How Exercise Can Jog the Memory (The New York Times)


[[{“type”:“media”,“view_mode”:“media_large”,“fid”:null,“attributes”:{“class”:“media-image alignright size-full wp-image-1606”,“typeof”:“foaf:Image”,“style”:“”,“width”:“100”,“height”:“100”,“alt”:“New York Times”}}]]There are a number of factors at play when it comes to determining the effect exercise has on memory, reports The New York Times, in its review of a recent study released by Dartmouth researchers.

As the Times article explains, Dartmouth researchers have found that genetic make-up, as well as the frequency of and age at which a person exercises, play a role in the effect that exercise has on memory. David Bucci, an associate professor in the department of psychological and brain sciences, and one of the study’s authors, explained to The New York Times that some people’s ability to recall objects may “respond less robustly” to exercise than other people’s if their genetic makeup doesn’t promote the release of BDNF (brain derived neurotrophic factor).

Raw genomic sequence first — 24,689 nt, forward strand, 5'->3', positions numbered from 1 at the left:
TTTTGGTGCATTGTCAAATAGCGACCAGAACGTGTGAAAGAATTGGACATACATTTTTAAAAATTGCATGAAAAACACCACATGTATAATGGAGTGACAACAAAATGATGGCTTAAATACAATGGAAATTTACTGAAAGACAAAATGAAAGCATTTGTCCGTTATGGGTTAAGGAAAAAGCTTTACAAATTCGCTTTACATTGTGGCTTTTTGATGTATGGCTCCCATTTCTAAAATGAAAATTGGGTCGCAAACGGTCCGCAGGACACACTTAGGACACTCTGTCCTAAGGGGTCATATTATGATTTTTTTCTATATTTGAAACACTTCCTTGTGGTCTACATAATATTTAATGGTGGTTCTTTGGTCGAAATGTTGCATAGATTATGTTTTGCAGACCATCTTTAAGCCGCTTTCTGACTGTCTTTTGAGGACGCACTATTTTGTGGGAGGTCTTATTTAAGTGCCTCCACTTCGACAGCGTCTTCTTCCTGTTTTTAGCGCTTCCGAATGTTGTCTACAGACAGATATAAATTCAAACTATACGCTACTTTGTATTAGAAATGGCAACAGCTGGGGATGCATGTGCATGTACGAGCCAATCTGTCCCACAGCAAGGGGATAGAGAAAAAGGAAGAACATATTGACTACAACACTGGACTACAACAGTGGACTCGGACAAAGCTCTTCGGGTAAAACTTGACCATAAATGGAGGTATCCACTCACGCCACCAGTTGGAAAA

Also, after comparing the pre- and post-testing results of the experiment’s control groups of exercisers and non-exercisers, Bucci explained that “exercise generally enhances the ability to remember,” adding, “The current data strongly suggests that people should be physically active.”

Read the full story, published 5/30/12 by The New York Times.

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